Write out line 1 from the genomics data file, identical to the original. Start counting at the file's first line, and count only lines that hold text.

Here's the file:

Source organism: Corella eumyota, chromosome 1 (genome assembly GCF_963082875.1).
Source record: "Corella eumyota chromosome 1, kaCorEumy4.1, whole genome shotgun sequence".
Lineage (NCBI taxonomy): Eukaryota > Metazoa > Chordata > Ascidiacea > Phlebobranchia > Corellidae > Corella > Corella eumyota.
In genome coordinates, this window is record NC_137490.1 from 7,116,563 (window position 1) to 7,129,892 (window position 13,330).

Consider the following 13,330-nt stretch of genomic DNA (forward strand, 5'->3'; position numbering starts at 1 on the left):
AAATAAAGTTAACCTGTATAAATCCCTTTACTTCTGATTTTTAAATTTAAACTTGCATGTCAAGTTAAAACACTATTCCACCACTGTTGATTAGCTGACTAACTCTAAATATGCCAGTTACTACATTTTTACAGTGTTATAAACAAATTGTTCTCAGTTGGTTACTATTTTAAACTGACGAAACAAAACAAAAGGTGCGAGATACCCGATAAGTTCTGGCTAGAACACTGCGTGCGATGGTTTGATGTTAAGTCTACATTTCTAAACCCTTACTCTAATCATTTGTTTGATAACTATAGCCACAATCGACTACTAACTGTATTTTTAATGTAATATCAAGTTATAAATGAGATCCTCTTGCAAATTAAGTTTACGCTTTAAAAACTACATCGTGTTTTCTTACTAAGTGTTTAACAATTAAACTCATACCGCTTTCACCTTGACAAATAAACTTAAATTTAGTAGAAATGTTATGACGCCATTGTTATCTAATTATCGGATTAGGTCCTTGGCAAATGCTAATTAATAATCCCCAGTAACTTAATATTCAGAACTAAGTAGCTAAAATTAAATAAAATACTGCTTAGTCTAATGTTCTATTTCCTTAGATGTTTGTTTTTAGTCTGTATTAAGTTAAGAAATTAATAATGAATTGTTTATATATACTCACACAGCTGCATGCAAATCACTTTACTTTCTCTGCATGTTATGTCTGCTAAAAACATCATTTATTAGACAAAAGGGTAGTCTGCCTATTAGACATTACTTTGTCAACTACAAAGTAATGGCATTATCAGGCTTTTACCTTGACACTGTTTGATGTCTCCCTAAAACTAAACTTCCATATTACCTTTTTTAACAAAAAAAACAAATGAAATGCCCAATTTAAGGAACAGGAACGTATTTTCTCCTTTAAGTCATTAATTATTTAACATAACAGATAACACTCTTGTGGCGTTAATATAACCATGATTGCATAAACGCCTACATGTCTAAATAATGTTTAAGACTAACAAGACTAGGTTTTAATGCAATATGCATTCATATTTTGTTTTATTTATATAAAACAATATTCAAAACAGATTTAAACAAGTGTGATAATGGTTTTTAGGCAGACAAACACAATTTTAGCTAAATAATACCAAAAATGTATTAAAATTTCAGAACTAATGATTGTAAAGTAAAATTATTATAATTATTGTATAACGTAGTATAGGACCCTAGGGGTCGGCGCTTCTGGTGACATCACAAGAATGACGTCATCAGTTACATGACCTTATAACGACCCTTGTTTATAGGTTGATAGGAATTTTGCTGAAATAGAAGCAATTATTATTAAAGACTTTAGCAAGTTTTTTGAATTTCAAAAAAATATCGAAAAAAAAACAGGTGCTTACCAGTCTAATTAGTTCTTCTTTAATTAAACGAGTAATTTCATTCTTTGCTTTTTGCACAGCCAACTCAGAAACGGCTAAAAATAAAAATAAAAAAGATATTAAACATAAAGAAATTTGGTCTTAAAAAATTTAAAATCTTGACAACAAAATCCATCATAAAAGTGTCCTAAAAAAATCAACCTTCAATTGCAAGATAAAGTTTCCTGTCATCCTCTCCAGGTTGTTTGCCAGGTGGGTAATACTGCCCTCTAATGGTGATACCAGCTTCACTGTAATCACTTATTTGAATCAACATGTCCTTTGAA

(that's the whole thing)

Source organism: Corella eumyota, chromosome 1 (genome assembly GCF_963082875.1).